The COVID-19 pandemic, but also other disease outbreaks of animal origin such as SARS and Ebola, and their dramatic societal and economic costs show the importance of applying a One Health approach across sectors, as a matter of urgency.
In October 2019, a mere two months before the COVID-19 pandemic ravaged the global economy and severely impacted our societies, the Wildlife Conservation Society (WCS) and the German Federal Foreign Office (FFO) co-hosted a conference titled “One Planet, One Health, One Future” which brought together members of academia, government, policy, and civil society from nearly 50 countries to forge the Berlin Principles on One Health, capturing the threat to society if we continue to ignore the interconnected issues relevant to human, animal and environmental health.
The science is clear that pandemics of zoonotic origin, such as COVID-19, are directly related to the increased human/wildlife interface caused by land-use change, in particular the destruction of intact ecosystems; deforestation and forest degradation; and the role of urban markets in live wild birds and mammals and wildlife farm. Recent studies show that the single most effective and cost-effective way to prevent pandemics is to avoid pathogen spillover to humans, wildlife, and other animals in the first place, referred to as pandemic prevention at source.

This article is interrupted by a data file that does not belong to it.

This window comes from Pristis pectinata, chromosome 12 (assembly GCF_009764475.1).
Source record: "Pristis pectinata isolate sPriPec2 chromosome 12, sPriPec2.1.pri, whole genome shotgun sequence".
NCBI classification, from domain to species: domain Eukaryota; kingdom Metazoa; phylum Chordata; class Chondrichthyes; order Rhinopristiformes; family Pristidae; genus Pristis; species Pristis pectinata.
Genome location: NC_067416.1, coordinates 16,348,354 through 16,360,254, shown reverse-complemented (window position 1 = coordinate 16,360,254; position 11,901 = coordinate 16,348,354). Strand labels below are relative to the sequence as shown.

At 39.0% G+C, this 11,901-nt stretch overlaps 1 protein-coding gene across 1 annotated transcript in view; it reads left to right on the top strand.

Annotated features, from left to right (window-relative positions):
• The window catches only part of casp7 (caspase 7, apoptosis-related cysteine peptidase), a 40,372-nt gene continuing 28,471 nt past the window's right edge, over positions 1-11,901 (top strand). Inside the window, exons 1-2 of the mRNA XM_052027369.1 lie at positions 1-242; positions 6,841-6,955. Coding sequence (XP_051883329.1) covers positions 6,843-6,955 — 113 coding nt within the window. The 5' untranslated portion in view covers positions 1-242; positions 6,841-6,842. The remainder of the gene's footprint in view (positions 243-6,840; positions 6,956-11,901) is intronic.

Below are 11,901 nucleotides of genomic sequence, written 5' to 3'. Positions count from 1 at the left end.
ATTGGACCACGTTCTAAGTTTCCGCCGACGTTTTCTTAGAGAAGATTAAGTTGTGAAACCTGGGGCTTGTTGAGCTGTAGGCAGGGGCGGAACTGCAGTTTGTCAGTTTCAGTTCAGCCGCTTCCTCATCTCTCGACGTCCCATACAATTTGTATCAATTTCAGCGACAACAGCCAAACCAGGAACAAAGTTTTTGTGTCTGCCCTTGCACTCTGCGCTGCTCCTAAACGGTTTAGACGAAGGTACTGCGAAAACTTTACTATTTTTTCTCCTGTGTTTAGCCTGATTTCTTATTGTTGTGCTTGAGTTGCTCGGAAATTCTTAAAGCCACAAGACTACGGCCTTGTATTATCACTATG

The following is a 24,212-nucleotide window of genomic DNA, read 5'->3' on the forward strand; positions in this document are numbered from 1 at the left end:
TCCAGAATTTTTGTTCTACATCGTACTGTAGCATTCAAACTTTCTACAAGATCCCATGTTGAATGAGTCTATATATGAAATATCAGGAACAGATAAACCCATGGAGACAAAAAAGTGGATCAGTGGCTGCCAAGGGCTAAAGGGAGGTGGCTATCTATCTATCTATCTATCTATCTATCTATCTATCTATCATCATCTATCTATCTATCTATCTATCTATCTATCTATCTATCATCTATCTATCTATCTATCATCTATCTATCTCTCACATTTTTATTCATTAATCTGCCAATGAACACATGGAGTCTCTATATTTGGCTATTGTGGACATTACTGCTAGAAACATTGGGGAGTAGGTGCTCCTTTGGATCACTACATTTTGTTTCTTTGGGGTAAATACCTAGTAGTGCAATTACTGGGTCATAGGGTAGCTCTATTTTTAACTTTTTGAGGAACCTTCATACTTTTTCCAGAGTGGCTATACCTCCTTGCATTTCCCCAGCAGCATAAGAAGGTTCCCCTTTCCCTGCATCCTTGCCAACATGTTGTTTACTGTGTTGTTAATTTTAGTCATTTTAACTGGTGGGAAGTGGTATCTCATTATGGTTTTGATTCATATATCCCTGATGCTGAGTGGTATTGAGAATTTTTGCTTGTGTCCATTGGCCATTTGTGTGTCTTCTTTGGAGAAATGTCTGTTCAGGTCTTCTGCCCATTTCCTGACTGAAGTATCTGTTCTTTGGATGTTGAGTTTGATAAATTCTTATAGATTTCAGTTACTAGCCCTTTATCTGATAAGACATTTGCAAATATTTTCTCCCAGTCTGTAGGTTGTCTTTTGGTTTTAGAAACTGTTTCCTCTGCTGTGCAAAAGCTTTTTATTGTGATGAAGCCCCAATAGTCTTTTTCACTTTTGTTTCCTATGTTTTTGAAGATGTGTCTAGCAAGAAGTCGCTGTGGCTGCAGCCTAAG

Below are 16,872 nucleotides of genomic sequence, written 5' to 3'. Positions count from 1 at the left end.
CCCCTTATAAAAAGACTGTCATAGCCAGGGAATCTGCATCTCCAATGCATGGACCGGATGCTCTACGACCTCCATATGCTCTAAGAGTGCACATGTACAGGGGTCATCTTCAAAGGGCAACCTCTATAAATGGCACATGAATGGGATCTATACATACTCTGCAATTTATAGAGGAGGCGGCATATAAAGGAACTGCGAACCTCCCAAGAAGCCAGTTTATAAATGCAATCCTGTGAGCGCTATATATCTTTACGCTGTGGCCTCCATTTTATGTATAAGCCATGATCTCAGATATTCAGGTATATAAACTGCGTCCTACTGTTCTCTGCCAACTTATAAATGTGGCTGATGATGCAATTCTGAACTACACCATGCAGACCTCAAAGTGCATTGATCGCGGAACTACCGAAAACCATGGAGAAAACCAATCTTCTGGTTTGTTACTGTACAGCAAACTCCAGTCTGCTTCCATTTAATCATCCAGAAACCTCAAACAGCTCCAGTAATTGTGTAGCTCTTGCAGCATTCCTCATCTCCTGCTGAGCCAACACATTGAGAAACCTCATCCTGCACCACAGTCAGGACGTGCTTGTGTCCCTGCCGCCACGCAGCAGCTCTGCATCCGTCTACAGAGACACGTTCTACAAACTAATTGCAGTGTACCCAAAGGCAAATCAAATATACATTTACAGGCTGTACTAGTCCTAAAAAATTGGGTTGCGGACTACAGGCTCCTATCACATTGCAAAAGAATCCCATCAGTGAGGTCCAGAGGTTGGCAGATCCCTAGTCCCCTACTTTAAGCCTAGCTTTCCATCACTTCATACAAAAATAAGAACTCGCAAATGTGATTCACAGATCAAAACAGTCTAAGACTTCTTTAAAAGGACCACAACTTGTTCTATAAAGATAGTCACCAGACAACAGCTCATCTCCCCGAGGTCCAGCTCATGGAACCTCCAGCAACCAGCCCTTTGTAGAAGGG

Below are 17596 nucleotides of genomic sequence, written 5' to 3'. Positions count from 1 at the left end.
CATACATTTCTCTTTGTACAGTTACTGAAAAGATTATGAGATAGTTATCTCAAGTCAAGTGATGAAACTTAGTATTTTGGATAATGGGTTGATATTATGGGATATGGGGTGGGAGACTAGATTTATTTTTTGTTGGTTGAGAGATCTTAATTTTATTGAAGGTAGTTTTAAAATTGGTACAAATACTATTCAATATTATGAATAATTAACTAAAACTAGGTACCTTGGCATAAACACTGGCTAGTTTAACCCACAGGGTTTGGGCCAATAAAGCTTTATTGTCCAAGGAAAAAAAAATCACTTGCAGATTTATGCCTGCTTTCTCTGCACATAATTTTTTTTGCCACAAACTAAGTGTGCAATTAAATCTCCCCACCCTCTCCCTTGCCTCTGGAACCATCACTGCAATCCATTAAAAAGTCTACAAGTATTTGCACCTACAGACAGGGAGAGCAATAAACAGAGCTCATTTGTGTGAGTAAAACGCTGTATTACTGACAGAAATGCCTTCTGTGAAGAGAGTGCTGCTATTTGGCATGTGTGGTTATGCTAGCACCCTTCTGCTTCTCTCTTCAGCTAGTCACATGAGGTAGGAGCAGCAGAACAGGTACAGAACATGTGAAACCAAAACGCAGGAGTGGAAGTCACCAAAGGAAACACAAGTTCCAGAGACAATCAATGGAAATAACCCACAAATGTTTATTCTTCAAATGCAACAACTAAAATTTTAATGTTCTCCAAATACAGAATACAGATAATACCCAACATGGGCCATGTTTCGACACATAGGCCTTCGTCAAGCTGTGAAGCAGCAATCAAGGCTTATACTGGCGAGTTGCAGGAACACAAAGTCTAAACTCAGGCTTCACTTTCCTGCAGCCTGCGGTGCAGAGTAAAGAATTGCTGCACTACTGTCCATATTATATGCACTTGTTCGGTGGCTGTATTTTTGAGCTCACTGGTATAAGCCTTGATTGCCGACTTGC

The European Union (EU) is stepping up efforts in the One Health area, notably through the seven-year Sustainable Wildlife Management (SWM) Programme, an initiative of the Organisation of African, Caribbean and Pacific States (OACPS) funded by the EU with co-funding from the French Facility for Global Environment (FFEM) and the French Development Agency (AFD).
For more information about WCS’s work on health, please click here.